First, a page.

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Postal unions, USPS reach bargaining impasse

The U.S. Postal Service on Jan. 20 announced that ongoing contract negotiations with two postal unions have come to an impasse.

The U.S. Postal Service on Jan. 20 announced that ongoing contract negotiations with two postal unions have come to an impasse.

Labor contracts with the National Association of Letter Carriers and the National Postal Mail Handlers Union expired on Nov. 20, 2011. The Postal Service and the unions had extended negotiations twice—first to Dec. 16, and then until Jan. 20—both times without coming to agreement.

Under statutory procedures, now that negotiations have failed to produce agreements, the parties engage in 60 days of mediation and, if that fails, go to final binding arbitration.

According to NALC, USPS declined to extend negotiations for a third time.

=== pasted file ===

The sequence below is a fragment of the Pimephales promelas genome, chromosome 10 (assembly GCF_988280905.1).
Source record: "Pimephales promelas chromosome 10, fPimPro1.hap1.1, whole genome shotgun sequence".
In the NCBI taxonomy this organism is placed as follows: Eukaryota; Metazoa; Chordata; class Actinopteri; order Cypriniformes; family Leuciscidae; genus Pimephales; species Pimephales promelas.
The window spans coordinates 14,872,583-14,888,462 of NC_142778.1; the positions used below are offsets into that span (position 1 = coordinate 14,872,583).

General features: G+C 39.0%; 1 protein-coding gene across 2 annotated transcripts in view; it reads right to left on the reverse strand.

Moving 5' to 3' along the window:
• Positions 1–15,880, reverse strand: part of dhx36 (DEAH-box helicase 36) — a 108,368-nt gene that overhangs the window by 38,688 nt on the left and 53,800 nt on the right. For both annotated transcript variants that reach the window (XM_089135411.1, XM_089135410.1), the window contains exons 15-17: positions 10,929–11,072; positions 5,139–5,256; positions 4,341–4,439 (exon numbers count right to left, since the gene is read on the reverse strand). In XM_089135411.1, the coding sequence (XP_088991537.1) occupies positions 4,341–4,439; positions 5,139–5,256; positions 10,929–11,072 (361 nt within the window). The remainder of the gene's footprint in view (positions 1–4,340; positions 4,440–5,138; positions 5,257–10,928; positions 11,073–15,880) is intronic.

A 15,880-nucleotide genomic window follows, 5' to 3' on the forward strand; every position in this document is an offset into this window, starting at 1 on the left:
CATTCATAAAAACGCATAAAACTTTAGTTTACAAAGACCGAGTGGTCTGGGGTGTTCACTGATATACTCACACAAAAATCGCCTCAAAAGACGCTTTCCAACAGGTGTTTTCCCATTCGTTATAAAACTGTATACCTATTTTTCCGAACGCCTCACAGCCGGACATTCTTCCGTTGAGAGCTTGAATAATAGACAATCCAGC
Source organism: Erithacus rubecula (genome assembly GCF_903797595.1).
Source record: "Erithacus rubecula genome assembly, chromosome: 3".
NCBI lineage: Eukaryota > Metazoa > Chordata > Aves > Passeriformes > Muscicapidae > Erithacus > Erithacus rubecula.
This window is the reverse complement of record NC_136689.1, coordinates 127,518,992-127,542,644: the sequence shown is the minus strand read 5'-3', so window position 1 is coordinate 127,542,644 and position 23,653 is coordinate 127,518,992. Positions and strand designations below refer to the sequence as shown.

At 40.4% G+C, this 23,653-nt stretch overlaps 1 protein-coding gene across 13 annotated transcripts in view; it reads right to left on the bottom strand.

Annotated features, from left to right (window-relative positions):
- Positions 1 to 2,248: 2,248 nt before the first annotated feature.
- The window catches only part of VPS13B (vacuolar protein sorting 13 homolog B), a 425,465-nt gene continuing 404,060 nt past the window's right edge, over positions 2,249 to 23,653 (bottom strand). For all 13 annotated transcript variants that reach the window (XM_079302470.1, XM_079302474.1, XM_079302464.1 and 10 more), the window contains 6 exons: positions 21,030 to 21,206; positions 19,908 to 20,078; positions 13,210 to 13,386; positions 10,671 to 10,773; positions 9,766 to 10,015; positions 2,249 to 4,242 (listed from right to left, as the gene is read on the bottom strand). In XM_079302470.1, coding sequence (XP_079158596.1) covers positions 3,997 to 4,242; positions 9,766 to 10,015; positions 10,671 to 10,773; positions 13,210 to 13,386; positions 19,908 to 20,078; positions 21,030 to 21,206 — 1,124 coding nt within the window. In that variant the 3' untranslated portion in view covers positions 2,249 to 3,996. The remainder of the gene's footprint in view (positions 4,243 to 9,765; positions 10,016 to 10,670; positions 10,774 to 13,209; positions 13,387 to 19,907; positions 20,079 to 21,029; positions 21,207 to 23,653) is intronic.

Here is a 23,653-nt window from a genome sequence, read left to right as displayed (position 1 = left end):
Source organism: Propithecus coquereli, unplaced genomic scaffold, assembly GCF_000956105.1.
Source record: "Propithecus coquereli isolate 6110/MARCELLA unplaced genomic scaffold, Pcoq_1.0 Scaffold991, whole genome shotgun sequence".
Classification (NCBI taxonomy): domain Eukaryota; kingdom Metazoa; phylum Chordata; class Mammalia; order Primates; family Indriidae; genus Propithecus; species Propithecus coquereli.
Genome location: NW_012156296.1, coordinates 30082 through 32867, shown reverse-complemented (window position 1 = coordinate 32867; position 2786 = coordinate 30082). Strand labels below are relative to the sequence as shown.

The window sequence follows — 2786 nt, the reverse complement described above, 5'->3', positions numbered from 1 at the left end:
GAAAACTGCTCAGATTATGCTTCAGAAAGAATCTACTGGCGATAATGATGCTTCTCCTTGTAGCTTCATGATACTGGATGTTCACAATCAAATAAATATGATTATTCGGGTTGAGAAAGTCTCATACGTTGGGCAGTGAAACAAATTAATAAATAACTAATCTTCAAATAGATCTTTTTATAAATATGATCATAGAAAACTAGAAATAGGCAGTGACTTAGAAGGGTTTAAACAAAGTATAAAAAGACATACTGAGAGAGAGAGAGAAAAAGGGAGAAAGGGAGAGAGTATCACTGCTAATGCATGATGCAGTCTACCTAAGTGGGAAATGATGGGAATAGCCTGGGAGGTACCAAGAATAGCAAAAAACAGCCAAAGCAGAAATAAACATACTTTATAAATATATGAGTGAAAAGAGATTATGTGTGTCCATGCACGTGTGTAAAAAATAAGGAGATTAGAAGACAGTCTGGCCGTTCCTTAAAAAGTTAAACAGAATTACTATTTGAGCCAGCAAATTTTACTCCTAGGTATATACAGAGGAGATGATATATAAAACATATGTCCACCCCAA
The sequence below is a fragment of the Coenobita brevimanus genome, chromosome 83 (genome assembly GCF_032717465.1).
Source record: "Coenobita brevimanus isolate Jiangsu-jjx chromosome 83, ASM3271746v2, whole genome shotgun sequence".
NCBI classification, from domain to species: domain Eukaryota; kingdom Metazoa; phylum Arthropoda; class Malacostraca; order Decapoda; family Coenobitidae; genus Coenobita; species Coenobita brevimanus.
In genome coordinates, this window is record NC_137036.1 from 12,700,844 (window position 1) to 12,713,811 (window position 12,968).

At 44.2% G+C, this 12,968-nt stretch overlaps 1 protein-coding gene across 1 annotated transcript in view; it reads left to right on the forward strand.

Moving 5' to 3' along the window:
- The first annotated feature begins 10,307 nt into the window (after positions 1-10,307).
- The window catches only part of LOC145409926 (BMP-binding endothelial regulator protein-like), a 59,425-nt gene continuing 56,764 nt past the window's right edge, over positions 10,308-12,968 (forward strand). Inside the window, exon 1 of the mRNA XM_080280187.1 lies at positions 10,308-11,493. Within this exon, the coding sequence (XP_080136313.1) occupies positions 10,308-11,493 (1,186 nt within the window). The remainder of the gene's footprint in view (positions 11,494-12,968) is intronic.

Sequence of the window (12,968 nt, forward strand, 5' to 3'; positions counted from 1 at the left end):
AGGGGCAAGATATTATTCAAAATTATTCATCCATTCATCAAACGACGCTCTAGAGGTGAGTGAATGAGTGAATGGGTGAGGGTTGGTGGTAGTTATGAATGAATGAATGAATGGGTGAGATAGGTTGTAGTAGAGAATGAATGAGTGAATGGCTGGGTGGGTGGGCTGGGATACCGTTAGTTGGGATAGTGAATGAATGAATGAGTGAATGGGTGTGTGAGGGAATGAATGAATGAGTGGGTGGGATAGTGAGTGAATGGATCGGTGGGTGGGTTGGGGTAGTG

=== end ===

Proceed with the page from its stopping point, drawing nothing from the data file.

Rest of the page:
“I am disappointed by the Postal Service’s decision,” NALC President Fredric Rolando, said in a statement issued Jan. 20. “We have been making steady progress in negotiations, right up through this afternoon.”

Rolando said the union will “pursue a negotiated agreement through mediation and prepare to vigorously defend our members in interest arbitration, if it reaches that step.”

NALC represents about 196,000 letter carriers, primarily in urban areas, and NPMHU represents about 46,000 mail processing and post office workers.

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